September 6, 2016 By Paul Griswold 2 min read

You don’t need to be a security expert to know that malware is a problem. Anyone with an internet connection or a TV can see that security threats and breaches are constantly in the news.

But security analysts know that organizations need to worry about more than just sophisticated attacks; simple (yet extremely effective) malware campaigns, such as ransomware, are leading to complex security issues like never before. With nearly 500 million unique samples of malware appearing every year, trying to individually detect every single variant is not an effective defense strategy.

Zero-Day Exploits: A Serious, Rare Threat

Security professionals spend a good deal of time worrying about zero-day exploits — brand new attacks that no one has ever seen before. While it only takes one zero-day to really ruin your day, the rate of malware infection via unknown threats is relatively low.

In fact, Gartner estimated that 90 percent of exploits occur on vulnerabilities for which a patch has been available. The Verizon’s “2016 Data Breach Investigations Report” noted that newly exploited CVEs are “mostly and consistently older than one year.”

With such a high success rate, attackers are much more likely to focus their efforts on publicly available exploit information since it is more cost-effective and less time consuming than discovering a new zero-day exploit.

Learn how How Old Technology Can Fight Today’s Most Advanced Cyberthreats

Going Through a Rough Patch

So how do you prevent malware infections? The easy answer is to simply apply the available patch, right?

Well, anyone who has ever implemented a vulnerability management program knows that real life is not that simple. Patch rates of 100 percent are exceedingly rare for a number of reasons: For instance, critical systems that can’t be brought down for maintenance on a moment’s notice can delay patching. With bring-your-own-device (BYOD) programs, it is often hard to even identify what devices need to be patched in the first place.

Of course, this presumes a patch is even available. Of the more than 9,000 vulnerabilities disclosed in 2015 and tracked by IBM X-Force, more than 22 percent did not have a patch available. For this reason, it’s imperative to deploy compensating controls to protect unpatched systems — which is a key part of an effective vulnerability management program.

IPS: A Simple Solution to Complex Security Issues

One such compensating control is a vulnerability-aware intrusion prevention system (IPS). While IPS is a mature technology that has been in the market for nearly 20 years, it has stood the test of time for one simple reason: When properly deployed, it can be an extremely effective countermeasure against even the most sophisticated attacks.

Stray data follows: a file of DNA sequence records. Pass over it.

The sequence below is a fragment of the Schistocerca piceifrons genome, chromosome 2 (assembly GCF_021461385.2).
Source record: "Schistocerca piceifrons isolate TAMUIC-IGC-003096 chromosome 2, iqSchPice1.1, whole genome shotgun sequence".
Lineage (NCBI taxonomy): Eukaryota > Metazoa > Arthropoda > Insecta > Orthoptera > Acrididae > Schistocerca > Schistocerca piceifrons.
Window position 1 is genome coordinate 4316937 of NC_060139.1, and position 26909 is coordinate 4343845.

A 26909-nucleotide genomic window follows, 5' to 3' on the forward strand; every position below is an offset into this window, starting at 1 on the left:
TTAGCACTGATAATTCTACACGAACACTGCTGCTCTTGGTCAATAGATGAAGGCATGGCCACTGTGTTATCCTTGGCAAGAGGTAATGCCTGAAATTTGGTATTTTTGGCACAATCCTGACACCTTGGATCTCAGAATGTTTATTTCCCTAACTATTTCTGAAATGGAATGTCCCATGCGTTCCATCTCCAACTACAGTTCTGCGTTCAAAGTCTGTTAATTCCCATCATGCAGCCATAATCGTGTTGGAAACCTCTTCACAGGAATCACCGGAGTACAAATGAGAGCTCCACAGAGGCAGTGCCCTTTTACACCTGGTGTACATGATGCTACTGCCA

Even more, a next-generation IPS not only protects against known threats, but those that are unknown as well. IBM’s Protocol Analysis Model (PAM), for example, is unique in that in protects against entire classes of vulnerabilities and not just specific, known exploits.

To learn more about preventing simple threats to solve complex security issues, watch the on-demand IBM webinar, “Back to Basics: How Decades-Old Technology Can Fight Today’s Most Advanced Cyberthreats,” featuring Gartner research director Craig Lawson.

More from Network

Databases beware: Abusing Microsoft SQL Server with SQLRecon

20 min read - Over the course of my career, I’ve had the privileged opportunity to peek behind the veil of some of the largest organizations in the world. In my experience, most industry verticals rely on enterprise Windows networks. In fact, I can count on one hand the number of times I have seen a decentralized zero-trust network, enterprise Linux, macOS network, or Active Directory alternative (FreeIPA). As I navigate my way through these large and often complex enterprise networks, it is common…

Easy configuration fixes can protect your server from attack

4 min read - In March 2023, data on more than 56,000 people — including Social Security numbers and other personal information — was stolen in the D.C. Health Benefit Exchange Authority breach. The online health insurance marketplace hack exposed the personal details of Congress members, their families, staff and tens of thousands of other Washington-area residents. It appears the D.C. breach was due to “human error”, according to a recent report. Apparently, a computer server was misconfigured to allow access to data without proper…

X-Force identifies vulnerability in IoT platform

4 min read - The last decade has seen an explosion of IoT devices across a multitude of industries. With that rise has come the need for centralized systems to perform data collection and device management, commonly called IoT Platforms. One such platform, ThingsBoard, was the recent subject of research by IBM Security X-Force. While there has been a lot of discussion around the security of IoT devices themselves, there is far less conversation around the security of the platforms these devices connect with.…

Topic updates

Get email updates and stay ahead of the latest threats to the security landscape, thought leadership and research.
Subscribe today